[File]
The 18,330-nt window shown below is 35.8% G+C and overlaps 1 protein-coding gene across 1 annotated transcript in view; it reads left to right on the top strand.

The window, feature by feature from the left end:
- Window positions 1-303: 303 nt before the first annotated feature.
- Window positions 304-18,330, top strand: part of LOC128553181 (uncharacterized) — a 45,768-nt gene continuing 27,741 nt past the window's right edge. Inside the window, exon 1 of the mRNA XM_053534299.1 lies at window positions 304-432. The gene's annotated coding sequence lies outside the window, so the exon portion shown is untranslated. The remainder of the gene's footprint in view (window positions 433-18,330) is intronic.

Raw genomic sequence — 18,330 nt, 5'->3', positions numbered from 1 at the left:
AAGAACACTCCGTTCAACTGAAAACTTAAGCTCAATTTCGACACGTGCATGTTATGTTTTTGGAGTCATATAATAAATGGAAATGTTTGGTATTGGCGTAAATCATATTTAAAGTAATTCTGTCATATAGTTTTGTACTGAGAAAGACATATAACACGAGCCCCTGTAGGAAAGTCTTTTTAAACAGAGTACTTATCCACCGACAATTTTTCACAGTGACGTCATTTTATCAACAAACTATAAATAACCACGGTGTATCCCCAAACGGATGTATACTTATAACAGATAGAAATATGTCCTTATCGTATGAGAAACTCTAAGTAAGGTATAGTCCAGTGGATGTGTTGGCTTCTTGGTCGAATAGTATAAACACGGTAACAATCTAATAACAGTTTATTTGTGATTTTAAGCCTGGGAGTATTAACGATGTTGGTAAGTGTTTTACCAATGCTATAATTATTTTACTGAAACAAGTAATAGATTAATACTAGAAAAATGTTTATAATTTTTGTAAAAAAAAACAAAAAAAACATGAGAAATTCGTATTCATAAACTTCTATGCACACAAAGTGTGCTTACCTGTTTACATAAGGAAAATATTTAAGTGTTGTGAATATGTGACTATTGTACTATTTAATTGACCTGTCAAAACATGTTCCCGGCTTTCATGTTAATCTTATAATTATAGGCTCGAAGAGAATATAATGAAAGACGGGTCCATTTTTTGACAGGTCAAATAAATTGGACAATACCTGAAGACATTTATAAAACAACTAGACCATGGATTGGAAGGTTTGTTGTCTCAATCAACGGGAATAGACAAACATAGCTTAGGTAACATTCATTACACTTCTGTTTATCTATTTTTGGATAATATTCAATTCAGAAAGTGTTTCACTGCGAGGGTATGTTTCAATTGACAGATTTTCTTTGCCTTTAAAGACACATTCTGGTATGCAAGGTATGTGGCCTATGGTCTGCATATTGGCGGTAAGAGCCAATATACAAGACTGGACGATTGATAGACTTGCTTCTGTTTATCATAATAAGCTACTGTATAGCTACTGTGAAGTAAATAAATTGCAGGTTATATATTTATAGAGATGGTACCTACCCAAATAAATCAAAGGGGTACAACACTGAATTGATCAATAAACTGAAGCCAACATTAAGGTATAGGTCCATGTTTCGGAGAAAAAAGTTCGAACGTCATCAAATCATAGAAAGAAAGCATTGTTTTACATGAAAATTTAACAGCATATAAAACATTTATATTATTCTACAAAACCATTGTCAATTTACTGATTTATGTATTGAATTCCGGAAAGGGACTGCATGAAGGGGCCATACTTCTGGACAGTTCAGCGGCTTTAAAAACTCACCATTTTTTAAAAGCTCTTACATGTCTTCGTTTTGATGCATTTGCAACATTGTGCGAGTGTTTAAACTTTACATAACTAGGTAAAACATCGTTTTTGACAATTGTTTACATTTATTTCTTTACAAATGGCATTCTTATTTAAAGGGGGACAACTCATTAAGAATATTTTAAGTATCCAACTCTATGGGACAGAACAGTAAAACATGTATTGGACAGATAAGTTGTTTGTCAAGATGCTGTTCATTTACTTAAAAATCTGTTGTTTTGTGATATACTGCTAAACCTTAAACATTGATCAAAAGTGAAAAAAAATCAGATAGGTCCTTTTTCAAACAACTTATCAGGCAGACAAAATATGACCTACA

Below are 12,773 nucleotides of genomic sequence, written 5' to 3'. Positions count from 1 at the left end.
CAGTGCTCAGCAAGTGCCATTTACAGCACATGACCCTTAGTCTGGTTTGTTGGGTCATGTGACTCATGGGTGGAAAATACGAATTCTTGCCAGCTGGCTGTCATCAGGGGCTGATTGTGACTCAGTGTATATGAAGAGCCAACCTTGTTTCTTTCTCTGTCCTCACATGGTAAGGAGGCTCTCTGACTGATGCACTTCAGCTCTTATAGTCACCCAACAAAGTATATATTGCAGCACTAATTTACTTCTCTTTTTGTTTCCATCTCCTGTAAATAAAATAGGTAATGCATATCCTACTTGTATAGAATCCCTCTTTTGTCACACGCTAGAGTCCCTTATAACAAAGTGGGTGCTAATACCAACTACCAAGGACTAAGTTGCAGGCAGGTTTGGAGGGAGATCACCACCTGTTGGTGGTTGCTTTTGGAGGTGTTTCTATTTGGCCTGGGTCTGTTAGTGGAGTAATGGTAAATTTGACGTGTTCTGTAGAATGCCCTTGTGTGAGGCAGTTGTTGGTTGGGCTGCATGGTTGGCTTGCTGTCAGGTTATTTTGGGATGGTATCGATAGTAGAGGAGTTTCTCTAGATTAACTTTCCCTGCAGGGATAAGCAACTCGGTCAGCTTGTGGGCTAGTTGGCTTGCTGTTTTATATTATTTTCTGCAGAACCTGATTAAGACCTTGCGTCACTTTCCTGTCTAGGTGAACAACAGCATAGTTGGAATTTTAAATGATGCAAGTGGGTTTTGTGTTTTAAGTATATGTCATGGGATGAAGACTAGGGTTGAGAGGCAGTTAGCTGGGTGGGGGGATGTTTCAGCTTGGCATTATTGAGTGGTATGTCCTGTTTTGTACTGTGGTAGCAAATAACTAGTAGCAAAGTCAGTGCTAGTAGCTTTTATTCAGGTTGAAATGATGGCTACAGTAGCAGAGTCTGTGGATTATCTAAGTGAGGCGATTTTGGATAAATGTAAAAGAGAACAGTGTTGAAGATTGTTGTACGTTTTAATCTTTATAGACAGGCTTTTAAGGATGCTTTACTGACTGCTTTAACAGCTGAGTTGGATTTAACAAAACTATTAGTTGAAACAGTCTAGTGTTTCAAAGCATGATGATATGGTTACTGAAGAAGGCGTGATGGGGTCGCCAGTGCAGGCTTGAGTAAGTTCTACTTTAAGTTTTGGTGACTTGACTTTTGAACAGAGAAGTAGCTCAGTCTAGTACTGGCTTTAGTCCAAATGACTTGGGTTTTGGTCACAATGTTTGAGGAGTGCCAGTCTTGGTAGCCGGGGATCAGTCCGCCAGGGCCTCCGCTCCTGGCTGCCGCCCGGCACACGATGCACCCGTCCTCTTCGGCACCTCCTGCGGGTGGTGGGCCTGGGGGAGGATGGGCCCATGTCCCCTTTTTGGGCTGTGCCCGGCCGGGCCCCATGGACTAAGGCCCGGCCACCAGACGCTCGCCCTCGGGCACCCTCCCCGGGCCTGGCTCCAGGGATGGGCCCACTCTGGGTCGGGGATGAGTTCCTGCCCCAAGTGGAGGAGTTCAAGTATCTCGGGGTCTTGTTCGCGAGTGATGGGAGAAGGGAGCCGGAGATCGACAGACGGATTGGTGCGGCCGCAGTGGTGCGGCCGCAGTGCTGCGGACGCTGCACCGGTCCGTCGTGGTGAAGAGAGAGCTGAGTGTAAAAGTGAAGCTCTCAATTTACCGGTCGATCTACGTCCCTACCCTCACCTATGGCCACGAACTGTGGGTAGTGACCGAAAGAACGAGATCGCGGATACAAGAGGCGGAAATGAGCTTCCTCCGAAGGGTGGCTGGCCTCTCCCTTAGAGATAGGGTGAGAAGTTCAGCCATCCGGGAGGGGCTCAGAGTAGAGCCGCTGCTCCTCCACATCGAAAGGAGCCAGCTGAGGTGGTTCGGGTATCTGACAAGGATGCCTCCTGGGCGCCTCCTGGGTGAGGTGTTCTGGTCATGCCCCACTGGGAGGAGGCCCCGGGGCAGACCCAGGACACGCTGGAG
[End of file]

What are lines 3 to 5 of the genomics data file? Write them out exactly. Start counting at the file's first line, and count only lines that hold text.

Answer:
- Window positions 1-303: 303 nt before the first annotated feature.
- Window positions 304-18,330, top strand: part of LOC128553181 (uncharacterized) — a 45,768-nt gene continuing 27,741 nt past the window's right edge. Inside the window, exon 1 of the mRNA XM_053534299.1 lies at window positions 304-432. The gene's annotated coding sequence lies outside the window, so the exon portion shown is untranslated. The remainder of the gene's footprint in view (window positions 433-18,330) is intronic.

Raw genomic sequence — 18,330 nt, 5'->3', positions numbered from 1 at the left: